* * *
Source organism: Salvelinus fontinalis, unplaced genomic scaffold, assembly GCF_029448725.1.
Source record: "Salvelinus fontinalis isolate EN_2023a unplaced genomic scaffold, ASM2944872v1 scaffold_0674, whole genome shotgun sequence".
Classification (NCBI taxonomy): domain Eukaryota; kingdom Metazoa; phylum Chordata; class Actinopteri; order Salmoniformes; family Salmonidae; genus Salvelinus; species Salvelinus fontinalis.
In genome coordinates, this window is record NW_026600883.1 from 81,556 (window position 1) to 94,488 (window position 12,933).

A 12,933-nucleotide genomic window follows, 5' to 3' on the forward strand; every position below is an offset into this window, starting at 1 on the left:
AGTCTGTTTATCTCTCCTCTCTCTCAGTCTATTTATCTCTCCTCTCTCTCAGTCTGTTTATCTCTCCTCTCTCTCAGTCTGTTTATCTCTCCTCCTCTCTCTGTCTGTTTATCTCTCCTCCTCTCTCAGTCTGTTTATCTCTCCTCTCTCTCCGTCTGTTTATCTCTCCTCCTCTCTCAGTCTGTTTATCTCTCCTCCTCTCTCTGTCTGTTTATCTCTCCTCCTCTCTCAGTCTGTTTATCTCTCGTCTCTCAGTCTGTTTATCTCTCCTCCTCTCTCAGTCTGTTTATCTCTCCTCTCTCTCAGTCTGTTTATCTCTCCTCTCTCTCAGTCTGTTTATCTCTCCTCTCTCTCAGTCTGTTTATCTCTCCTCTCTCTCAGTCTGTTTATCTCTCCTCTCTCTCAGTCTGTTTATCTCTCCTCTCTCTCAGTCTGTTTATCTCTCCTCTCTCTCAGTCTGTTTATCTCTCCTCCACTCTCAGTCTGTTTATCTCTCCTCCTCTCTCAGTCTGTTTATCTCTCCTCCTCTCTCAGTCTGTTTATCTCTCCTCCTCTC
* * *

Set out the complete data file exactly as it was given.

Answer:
Source organism: Salvelinus fontinalis, unplaced genomic scaffold, assembly GCF_029448725.1.
Source record: "Salvelinus fontinalis isolate EN_2023a unplaced genomic scaffold, ASM2944872v1 scaffold_0674, whole genome shotgun sequence".
Classification (NCBI taxonomy): domain Eukaryota; kingdom Metazoa; phylum Chordata; class Actinopteri; order Salmoniformes; family Salmonidae; genus Salvelinus; species Salvelinus fontinalis.
In genome coordinates, this window is record NW_026600883.1 from 81,556 (window position 1) to 94,488 (window position 12,933).

A 12,933-nucleotide genomic window follows, 5' to 3' on the forward strand; every position below is an offset into this window, starting at 1 on the left:
AGTCTGTTTATCTCTCCTCTCTCTCAGTCTATTTATCTCTCCTCTCTCTCAGTCTGTTTATCTCTCCTCTCTCTCAGTCTGTTTATCTCTCCTCCTCTCTCTGTCTGTTTATCTCTCCTCCTCTCTCAGTCTGTTTATCTCTCCTCTCTCTCCGTCTGTTTATCTCTCCTCCTCTCTCAGTCTGTTTATCTCTCCTCCTCTCTCTGTCTGTTTATCTCTCCTCCTCTCTCAGTCTGTTTATCTCTCGTCTCTCAGTCTGTTTATCTCTCCTCCTCTCTCAGTCTGTTTATCTCTCCTCTCTCTCAGTCTGTTTATCTCTCCTCTCTCTCAGTCTGTTTATCTCTCCTCTCTCTCAGTCTGTTTATCTCTCCTCTCTCTCAGTCTGTTTATCTCTCCTCTCTCTCAGTCTGTTTATCTCTCCTCTCTCTCAGTCTGTTTATCTCTCCTCTCTCTCAGTCTGTTTATCTCTCCTCCACTCTCAGTCTGTTTATCTCTCCTCCTCTCTCAGTCTGTTTATCTCTCCTCCTCTCTCAGTCTGTTTATCTCTCCTCCTCTC